Almost every education authority in an in-depth survey is failing to provide teachers with the training needed to understand and use the national Getting It Right for Every Child policy.
An Education Scotland report involving 11 councils found progress with the policy, designed to ensure consistent approaches across all services that protect and support children, "varies significantly".
Authorities have largely bought in to the philosophy behind Girfec, but many school staff - particularly in secondaries - are struggling to adapt, having been given little or no training.
"In almost all authorities in the sample, there is no systematic, ongoing training and development opportunities for education staff to help them understand and use the `Getting it right' approach," the report states.
In a few authorities, school and pre-school heads and deputes have done some training, "but this has not yet impacted significantly on practice". In almost all establishments, other staff "have undertaken little or no training" on Girfec.
Senior managers have a good understanding of Girfec, but "at class teacher and practitioner level, this understanding is not yet well-developed, particularly in the secondary school sector".
Young people in secondary schools feel well supported by staff with pastoral care responsibilities, but, overall, school staff are making "limited use" of the "well-being" indicators designed to identify concerns and assess needs.
A "significant number" of school staff felt the quality of work between different agencies - better joint working is a chief concern of Girfec - "was very much dependent on the practice of individual workers rather than council strategies and policies".
Girfec, which may be given statutory weight as the Children and Young People Bill becomes law, also requires that families have more influence over services they are caught up in, but the report finds families "are not always at the centre of a school's approach to planning and decision- making".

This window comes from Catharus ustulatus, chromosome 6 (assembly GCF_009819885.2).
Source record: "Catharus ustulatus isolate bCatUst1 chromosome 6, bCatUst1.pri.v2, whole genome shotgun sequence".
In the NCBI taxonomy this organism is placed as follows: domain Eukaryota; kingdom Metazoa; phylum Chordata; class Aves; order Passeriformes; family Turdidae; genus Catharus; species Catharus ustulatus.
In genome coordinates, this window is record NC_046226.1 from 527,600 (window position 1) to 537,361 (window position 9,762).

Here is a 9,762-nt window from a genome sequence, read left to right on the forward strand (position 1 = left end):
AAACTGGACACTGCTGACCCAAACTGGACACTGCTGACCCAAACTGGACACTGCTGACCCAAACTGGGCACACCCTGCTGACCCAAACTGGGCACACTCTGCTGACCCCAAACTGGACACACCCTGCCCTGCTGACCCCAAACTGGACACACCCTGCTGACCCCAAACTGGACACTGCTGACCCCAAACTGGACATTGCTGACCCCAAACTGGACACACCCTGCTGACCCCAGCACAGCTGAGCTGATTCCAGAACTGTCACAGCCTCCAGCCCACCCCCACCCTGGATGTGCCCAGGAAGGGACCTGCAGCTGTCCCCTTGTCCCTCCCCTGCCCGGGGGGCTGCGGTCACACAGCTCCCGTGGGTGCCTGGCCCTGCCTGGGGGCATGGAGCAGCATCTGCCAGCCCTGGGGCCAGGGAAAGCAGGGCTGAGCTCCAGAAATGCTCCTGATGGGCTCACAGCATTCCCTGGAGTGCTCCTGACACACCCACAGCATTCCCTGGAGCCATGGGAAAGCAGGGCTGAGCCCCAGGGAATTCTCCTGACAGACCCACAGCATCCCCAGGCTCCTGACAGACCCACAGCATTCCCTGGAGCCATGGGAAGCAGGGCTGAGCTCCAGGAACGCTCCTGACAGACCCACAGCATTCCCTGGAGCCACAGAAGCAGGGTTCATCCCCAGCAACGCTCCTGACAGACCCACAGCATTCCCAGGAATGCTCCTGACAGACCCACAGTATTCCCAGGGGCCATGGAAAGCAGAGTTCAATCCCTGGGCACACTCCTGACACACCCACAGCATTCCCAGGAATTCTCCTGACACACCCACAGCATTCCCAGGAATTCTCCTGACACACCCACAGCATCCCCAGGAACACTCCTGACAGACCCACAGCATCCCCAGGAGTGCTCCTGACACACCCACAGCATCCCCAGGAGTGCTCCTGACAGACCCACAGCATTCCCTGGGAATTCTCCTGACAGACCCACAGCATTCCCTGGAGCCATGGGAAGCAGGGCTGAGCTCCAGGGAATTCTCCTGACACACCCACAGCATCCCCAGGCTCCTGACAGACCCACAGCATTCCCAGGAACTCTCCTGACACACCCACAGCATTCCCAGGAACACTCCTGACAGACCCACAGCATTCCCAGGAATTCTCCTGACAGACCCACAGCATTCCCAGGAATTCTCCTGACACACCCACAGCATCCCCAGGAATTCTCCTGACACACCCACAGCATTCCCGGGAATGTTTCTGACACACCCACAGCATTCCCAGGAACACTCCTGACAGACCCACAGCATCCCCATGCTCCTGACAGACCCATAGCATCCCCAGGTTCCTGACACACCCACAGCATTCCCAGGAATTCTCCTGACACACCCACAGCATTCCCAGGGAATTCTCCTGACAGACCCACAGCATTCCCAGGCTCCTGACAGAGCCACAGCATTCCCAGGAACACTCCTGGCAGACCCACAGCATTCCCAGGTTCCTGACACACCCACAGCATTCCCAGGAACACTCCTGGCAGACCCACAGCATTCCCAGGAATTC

Most further education colleges, meanwhile, find it difficult to get enough information from secondary schools about learners.
Children in Scotland chief executive Jackie Brock said "the report shows that there is still much more to be done in ensuring there is a consistent and systematic adoption of the approach across the country".
Falkirk education director Andrew Sutherland said Girfec was "critical" and "must be adopted by all schools", and that time must be found for training. In-service training in Falkirk this month will attempt to give every teacher a better understanding of Girfec.
A government spokesman said Girfec required "a fundamental shift in how agencies work together", adding: "This is why we are proposing legislation for key elements of Girfec in the Children and Young People Bill, to achieve consistent implementation across Scotland."
Most parents are not aware of Girfec, and there is a perception that different agencies do not always work well together.
Eileen Prior, executive director of the Scottish Parent Teacher Council, said: "It is the experience of families that matters: that they know professionals are co-operating and co-ordinating the support for their child; that they are involved partners in planning the support; and that the now-familiar scenario of multiple assessments becomes a thing of the past."
Original headline: Not alone: few are taught about Girfec policy